By Kathleen Staudt
2011 marks the 100th anniversary of Evelyn Underhill’s groundbreaking book, Mysticism: A Study in the Nature and Development of Human Spiritual Consciousness. This book has been remarkable in that it has appealed both to scholars and to seekers, and it has been continuously in print for 100 years — a miracle in itself, as anyone familiar with publishing knows. Even though Mysticism is not my favorite among Underhill’s writings, I have welcomed the invitation this centennial year brings to read more widely in her work, and to appreciate again how vividly she speaks to our own time. (Most recently I’ve been involved in organizing a conference on her work, to be held at Washington National Cathedral June 3 and 4 — more information about this here.)
Mysticism is the product of the Edwardian era, when the more affluent classes, as well as clerics and academics, were interested in various aspects of the life of the spirit. Underhill herself was the author of several spiritual novels with neoplatonic world views, and spent some time with a spiritualist group known as the Golden Dawn. The interest in personal spiritual experience in her era mirrors the New Age spirituality of the 1980’s and 90’s, and also speaks to the popularity in our own time of being “spiritual but not religious.” To this audience, Underhill, largely self-educated in the area of religion, assembles here a comprehensive survey of the great Christian mystics, especially of the west, insisting at once upon their universality as “pioneers of the (human) race” and on the particularity of their Christian identity, rooted in the mystery of the Incarnation.
What is fascinating about Mysticism, and a thread through all of Underhill’s writing, is her simple insistence that spiritual experience is about God, and not (primarily) about our own internal psychology or makeup. A thoughtful and well-reasoned Christian apologist, she is unapologetic about insisting on the “reality” of God as the ground of mystical experience. In the 1920’s, following the upheaval of the Great War, she embraces to a decidedly “catholic” Anglican faith and moves into a remarkable career as a writer and lecturer on Christian spirituality, directing retreats, writing letters of directions and teaching “normal people” about the life of prayer in the modern world. Archbishop Michael Ramsey said of her that “ in the twenties and thirties there were few, if indeed, any, in the Church of England who did more to help people to grasp the priority of prayer in the Christian life and the place of the contemplative element within it.”(Preface to Christopher Armstrong’s Evelyn Underhill (1975, Eerdmans), pp. ix-x)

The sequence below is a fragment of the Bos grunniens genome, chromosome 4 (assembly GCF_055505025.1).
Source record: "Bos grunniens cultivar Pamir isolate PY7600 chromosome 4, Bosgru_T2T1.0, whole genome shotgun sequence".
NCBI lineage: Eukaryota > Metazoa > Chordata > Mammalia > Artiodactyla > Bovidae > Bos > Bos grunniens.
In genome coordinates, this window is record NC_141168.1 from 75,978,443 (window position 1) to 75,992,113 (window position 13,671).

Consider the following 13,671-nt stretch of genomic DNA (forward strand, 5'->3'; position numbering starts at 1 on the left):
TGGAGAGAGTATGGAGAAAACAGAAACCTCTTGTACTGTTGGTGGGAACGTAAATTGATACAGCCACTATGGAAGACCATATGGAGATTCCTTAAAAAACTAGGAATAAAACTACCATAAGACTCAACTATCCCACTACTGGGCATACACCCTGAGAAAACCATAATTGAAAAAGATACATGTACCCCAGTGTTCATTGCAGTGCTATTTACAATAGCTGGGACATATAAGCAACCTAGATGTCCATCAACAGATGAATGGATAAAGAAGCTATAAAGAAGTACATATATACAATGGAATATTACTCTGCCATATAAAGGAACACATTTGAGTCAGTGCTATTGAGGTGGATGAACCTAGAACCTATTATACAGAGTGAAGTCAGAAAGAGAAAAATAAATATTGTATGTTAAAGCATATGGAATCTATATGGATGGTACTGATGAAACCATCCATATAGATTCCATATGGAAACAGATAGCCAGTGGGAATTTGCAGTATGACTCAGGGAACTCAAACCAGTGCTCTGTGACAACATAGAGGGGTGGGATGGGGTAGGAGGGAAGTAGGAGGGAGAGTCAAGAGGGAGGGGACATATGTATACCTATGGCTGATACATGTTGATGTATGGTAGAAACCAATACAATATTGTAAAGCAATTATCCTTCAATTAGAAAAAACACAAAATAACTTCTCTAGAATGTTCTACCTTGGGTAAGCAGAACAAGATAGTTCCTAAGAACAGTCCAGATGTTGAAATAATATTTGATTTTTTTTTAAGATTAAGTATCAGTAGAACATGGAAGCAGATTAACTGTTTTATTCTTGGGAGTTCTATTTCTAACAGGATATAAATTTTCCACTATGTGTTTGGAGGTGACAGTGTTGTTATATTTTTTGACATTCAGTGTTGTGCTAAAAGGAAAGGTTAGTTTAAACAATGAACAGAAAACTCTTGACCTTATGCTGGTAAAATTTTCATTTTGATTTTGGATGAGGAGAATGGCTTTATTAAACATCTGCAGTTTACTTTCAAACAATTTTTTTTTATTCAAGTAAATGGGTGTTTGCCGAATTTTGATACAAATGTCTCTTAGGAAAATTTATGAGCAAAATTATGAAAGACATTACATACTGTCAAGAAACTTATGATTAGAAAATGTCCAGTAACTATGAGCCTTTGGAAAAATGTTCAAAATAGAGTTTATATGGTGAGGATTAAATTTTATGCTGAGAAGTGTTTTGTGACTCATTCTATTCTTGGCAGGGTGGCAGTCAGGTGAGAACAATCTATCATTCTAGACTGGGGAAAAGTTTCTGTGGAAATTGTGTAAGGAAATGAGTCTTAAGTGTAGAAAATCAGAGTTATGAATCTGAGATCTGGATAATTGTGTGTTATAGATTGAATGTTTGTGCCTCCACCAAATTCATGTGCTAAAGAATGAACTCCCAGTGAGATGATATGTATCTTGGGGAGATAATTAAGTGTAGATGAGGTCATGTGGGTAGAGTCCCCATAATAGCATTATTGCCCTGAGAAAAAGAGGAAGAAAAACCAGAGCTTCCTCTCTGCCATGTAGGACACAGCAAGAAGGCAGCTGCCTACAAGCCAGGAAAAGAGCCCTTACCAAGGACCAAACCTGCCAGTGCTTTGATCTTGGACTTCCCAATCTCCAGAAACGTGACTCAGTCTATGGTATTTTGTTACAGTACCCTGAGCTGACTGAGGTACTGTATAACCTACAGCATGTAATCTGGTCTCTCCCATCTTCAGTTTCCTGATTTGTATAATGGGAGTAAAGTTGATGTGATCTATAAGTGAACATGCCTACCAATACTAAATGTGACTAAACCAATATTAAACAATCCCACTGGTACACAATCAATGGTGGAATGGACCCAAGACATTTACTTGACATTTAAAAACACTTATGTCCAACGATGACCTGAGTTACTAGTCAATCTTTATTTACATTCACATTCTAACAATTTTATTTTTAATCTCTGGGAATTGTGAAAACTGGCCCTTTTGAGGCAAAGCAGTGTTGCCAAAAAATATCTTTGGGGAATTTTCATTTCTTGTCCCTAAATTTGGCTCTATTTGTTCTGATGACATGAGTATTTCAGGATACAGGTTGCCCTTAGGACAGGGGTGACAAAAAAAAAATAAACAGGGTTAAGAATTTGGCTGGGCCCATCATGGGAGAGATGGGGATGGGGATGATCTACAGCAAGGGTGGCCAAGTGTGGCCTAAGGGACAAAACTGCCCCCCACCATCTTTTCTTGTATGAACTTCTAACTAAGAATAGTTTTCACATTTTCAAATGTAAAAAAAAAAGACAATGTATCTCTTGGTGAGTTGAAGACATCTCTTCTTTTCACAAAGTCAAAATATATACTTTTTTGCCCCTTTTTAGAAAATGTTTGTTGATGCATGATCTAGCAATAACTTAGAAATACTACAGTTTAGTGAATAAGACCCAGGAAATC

I find Underhill increasingly appealing as her work matures, from the Romantic celebrations of Mysticism to a focus on what her later work calls “the spiritual life,” preferring that term to “mysticism” when she discusses the life of prayer for ordinary people. Particularly infectious is her deepening appreciation for the ancient wisdom of the Christian tradition, which she sees forming the greatest of the western mystics, and whose theological heritage she finds, increasingly, in eastern orthodoxy. Though my preferences vary when it comes to Underhill’s work, at the moment I am very much taken with the series of Lenten retreat addresses on the “Christian creed” which she published in 1937 under the title The School of Charity. I led a study course on this work recently and was surprised to find how fresh and wise it is, for contemporary Christians seeking clarity about our identity and practice in the postmodern world. It presents the Creed (mainly the Nicene Creed), not as a series of propositions to be debated or assented to, but as a series of themes for prayerful exploration and contemplation.